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Review: Star Trek XI

Updated on June 21, 2018
2 stars for Star Trek XI
'Star Trek XI' poster
'Star Trek XI' poster | Source

In his 2009 film, JJ Abrams boldly goes where many directors have goes before: the prequel. With sword fights, orbital skydiving, and epic space battles, Star Trek XI is full of action, but lacks the spirit that Gene Roddenberry imbued in his original series. In fact, with all CGI aliens and Scott’s ‘pet’ Yoda look-a-like, you might think that Abrams would rather have been directing Star Wars . The director himself admitted that he ‘was not a Star Trek fan’, so it is clear the only thing he was interested in was how much profit the film made at the Box Office (£47.94 million in the first weekend).

Just like the infamous Khan (Ricardo Montalban) from Star Trek: The Wrath of Khan , Star Trek XI’ s villain, Nero - who looks more like a 25th century tattooed chav than a militaristic Romulan - is also out for revenge. Despite seeing his home world torn apart by a black hole, Nero (Eric Bana) blames the destruction of Romulus on the legendary Vulcan, Spock (Leonard Nimoy), who was unable to save the planet in time. He travels back in time, not to save Romulus, but to destroy Vulcan, Spock’s home world, instead. (If you ask me, he needs to take some lessons in logic from his Vulcan cousins). Nero’s journey to the past alters the future and creates an alternate timeline – which conveniently allows Abrams to ignore any of the franchise’s previous cannon – that threatens the entire Federation. The galaxy’s survival now rests solely on the starship Enterprise and its crew of hormonal cadets.

By sneakily setting the film in an alternate timeline, Abrams was able to re-imagine the the very notion of what Star Trek is about, but still keep the original legacy intact. No longer just for science geeks, Abrams has opened Star Trek up to a whole new generation of fans, with first-rate visual effects, and a heartthrob cast to attract any girl who has ever dreamt of sexy teenage vampires.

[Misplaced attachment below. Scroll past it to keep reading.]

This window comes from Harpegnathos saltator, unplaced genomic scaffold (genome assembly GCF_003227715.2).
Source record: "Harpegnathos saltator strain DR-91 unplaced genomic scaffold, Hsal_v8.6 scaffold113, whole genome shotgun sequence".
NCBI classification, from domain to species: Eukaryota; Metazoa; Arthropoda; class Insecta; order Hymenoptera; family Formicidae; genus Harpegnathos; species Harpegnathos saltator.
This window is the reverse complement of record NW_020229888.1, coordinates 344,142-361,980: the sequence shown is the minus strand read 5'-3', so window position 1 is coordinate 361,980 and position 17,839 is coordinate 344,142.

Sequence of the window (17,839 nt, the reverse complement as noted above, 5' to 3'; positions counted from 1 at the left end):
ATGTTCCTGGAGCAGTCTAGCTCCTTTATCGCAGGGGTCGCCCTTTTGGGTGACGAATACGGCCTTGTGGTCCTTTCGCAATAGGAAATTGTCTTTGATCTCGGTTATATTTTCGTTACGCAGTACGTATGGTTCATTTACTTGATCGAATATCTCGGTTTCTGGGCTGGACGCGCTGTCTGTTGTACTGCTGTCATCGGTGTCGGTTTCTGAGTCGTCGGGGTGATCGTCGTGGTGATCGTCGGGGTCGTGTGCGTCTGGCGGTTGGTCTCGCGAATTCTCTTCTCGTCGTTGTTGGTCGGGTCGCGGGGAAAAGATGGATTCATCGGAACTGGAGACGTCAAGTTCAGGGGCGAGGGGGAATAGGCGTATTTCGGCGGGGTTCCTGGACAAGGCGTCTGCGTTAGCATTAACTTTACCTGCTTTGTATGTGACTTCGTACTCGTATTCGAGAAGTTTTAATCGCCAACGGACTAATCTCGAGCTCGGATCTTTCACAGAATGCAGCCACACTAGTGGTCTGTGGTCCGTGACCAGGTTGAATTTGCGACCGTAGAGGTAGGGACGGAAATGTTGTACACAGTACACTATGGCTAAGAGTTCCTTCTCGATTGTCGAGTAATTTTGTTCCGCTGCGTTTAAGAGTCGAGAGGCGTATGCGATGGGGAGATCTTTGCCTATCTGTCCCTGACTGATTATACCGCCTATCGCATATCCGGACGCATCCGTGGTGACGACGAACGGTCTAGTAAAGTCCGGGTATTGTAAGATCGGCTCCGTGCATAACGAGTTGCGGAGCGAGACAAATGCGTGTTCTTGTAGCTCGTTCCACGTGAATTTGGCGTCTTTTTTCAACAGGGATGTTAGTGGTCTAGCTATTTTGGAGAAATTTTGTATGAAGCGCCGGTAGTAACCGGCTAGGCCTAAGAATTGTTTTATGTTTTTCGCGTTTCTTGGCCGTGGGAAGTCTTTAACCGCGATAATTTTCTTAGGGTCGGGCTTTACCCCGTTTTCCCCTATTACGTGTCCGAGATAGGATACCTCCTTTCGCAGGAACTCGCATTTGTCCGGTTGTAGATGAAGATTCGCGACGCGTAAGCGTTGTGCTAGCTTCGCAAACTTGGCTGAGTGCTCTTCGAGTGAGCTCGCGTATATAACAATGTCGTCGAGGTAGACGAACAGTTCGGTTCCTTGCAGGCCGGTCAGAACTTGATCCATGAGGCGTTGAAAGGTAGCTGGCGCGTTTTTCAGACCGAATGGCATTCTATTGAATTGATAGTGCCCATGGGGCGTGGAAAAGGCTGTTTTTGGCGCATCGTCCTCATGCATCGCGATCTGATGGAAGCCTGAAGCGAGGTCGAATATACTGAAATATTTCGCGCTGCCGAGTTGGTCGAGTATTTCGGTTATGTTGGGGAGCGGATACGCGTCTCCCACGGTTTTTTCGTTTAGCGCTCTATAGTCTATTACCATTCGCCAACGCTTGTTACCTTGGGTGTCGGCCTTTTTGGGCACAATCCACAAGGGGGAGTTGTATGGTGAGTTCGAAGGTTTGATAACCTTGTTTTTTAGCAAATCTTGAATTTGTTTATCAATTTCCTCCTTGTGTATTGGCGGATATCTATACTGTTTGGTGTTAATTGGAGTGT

At first there was outrage at the prospect of a James T. Kirk without William Shatner, but Chris Pine flourished in the role of the flirtatious, yet honourable rule breaker. Zachery Quinto also nailed young Spock’s ‘fascinating’ mannerisms to a tee, from hand gestures to a raised eyebrow.

For old time fans, the lack of a Trek ‘ethos’ is disappointing; the film relies too heavily on explosions, lens flares, and fast paced action, leaving the plot sadly lacking. After Kirk is blasted into exile on the ice wasteland of Delta Vega, he meets a future Spock, who performs a mind meld. In an unsatisfactory montage, Nimoy gives a voice-over, revealing Kirk’s destiny to Captain the USS Enterprise, and how Nero’s yearning for revenge has screwed everything up. Skimpy exposition makes for a confusing plot, and a story without heart. By making it accessible to a wide audience, Abrams gave Star Trek a new lease of life, but by turning it into a mindless action film, it has lost all the soul that Gene Roddenberry so lovingly created for it almost forty-five years ago.

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    • Vitallani profile imageAUTHOR

      Bryony Harrison 

      7 years ago from UK

      Yeah, I don't know what they were thinking when they came up with Nero. He was awful. There was no reason to change the appearance of the Romulans and anger thousands of fans.

    • Rebecca2904 profile image

      Rebecca 

      7 years ago

      Great review! I do like this movie, but it is by no means my favourite Star Trek movie. I just loved the two Spocks in this film and without them I'm sure I would have hated it. I did hate Nero - the Romulans have always been my favourite alien race in Star Trek and, as you say, Nero is more of a tattooed chav than anything else. Several times when I was watching the movie on TV (not in the cinema, obviously) I felt the need to shout out 'THAT IS NOT A ROMULAN!' just in case the people I was watching with hadn't figured it out for themselves.

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